Letter from Gareth Thomas MP, Member of Parliament for Harrow West to Jeremy Hunt MP, Secretary of State for Health on the risks faced by community pharmacies
I am writing regarding the recent announcement that community pharmacies will face a 12% cut on current funding levels for the rest of this financial year, and a 7.4% cut on current levels the year after.
As you know, considerable concern has been raised by pharmacists and many of their customers and service users, about the likely impact of these cuts.
The Government’s own estimate suggests that as many as 1 in 4 pharmacies are at risk of closure as a result of these cuts. In Harrow, 15 community pharmacies will be significantly hit by this cut, based on an analysis of their dispensing rates carried out by the House of Commons Library. The Middlesex Group of LPCs have advised me that they believe a further 8 pharmacies will also be severely impacted and may be at risk of closure.
Like many of my constituents, I sometimes have cause to visit community pharmacies, and am always reminded of the valuable service they provide. Pharmacies provide very important face to face health services, particularly for the elderly, disabled and those with long term illnesses.
Any pharmacy closures or service cutbacks will only cause extra pressure to be piled on already overstretched GP and A&E services. At a time when the Care Quality Commission have described adult social care services as being at a ‘tipping point’, with more than 1 million adults with unmet care needs, some of whom subsequently require acute care because they go without care, it beggars belief that the Government intends to cut further the services that people rely on.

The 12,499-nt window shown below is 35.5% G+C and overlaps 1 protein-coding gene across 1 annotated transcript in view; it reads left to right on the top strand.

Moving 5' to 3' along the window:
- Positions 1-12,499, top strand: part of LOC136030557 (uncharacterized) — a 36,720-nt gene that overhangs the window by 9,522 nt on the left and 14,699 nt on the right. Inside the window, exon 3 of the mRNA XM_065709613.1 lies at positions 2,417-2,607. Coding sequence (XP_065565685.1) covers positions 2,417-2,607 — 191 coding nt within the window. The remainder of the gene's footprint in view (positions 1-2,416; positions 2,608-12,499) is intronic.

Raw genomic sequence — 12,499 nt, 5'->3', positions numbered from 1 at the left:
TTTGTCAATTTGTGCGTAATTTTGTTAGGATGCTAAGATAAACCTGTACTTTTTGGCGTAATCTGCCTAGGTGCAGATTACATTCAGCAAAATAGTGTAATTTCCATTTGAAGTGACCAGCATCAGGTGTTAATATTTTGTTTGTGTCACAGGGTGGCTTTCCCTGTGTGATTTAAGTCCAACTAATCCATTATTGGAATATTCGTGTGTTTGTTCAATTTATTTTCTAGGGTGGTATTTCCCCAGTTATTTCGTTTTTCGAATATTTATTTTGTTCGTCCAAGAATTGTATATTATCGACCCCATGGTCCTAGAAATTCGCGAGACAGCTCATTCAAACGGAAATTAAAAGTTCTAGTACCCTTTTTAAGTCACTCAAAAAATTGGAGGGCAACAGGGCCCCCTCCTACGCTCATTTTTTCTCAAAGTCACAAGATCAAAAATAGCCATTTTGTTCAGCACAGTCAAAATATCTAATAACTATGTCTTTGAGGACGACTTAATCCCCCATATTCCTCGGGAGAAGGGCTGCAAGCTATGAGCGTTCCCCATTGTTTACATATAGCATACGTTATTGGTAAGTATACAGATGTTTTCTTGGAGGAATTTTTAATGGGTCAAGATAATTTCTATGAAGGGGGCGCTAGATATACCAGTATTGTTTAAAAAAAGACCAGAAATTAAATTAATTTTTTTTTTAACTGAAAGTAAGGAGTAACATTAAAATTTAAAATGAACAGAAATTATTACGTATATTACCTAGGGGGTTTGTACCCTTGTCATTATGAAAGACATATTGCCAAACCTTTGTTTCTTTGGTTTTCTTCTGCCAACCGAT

A recent PwC report shows that community pharmacies contributed a net value of £3 billion to the NHS, public sector, patients and wider society in England in 2015 through just 12 services, over and above dispensing medicines. This means that community pharmacies deliver substantially more in benefits than they receive in compensation, providing excellent value to the Department of Health. Much of this additional benefit is derived from the good-will of community pharmacies to conduct services for which they are not remunerated.
Not only would the closure of pharmacies have a severe and harmful impact on my constituents who use and rely on these services, but the short term savings are likely to only increase costs in the long term given the additional pressure on other public services.
Even at this late stage, I ask you to reconsider these damaging cuts, and ensure that community pharmacies are not put at risk of closure.
Given the significant local interest and concern regarding this issue, I am releasing this letter to local media.
Gareth Thomas MP